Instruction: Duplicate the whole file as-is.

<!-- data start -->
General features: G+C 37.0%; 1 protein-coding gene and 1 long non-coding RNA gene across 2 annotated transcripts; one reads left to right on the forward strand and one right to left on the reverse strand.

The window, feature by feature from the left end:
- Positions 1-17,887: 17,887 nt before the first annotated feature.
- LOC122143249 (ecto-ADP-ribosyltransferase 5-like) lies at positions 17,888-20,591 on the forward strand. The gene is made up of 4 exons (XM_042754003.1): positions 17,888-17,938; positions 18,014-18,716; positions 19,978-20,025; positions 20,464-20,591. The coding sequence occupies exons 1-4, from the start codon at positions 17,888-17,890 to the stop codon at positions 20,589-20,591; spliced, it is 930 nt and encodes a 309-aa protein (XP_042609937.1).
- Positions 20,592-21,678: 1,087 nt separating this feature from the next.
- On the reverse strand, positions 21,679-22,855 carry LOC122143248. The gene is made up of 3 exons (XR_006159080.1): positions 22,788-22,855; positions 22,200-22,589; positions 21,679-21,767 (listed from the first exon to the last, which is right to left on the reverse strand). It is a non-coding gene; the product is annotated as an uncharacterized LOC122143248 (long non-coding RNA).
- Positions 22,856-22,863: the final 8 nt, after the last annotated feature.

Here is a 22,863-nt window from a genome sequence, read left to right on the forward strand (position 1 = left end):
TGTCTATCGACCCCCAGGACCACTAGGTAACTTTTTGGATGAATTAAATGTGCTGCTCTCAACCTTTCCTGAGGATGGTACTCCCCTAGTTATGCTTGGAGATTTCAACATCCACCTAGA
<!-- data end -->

General features: G+C 37.0%; 1 protein-coding gene and 1 long non-coding RNA gene across 2 annotated transcripts; one reads left to right on the forward strand and one right to left on the reverse strand.

The window, feature by feature from the left end:
- Positions 1-17,887: 17,887 nt before the first annotated feature.
- LOC122143249 (ecto-ADP-ribosyltransferase 5-like) lies at positions 17,888-20,591 on the forward strand. The gene is made up of 4 exons (XM_042754003.1): positions 17,888-17,938; positions 18,014-18,716; positions 19,978-20,025; positions 20,464-20,591. The coding sequence occupies exons 1-4, from the start codon at positions 17,888-17,890 to the stop codon at positions 20,589-20,591; spliced, it is 930 nt and encodes a 309-aa protein (XP_042609937.1).
- Positions 20,592-21,678: 1,087 nt separating this feature from the next.
- On the reverse strand, positions 21,679-22,855 carry LOC122143248. The gene is made up of 3 exons (XR_006159080.1): positions 22,788-22,855; positions 22,200-22,589; positions 21,679-21,767 (listed from the first exon to the last, which is right to left on the reverse strand). It is a non-coding gene; the product is annotated as an uncharacterized LOC122143248 (long non-coding RNA).
- Positions 22,856-22,863: the final 8 nt, after the last annotated feature.

Here is a 22,863-nt window from a genome sequence, read left to right on the forward strand (position 1 = left end):
TGTCTATCGACCCCCAGGACCACTAGGTAACTTTTTGGATGAATTAAATGTGCTGCTCTCAACCTTTCCTGAGGATGGTACTCCCCTAGTTATGCTTGGAGATTTCAACATCCACCTAGA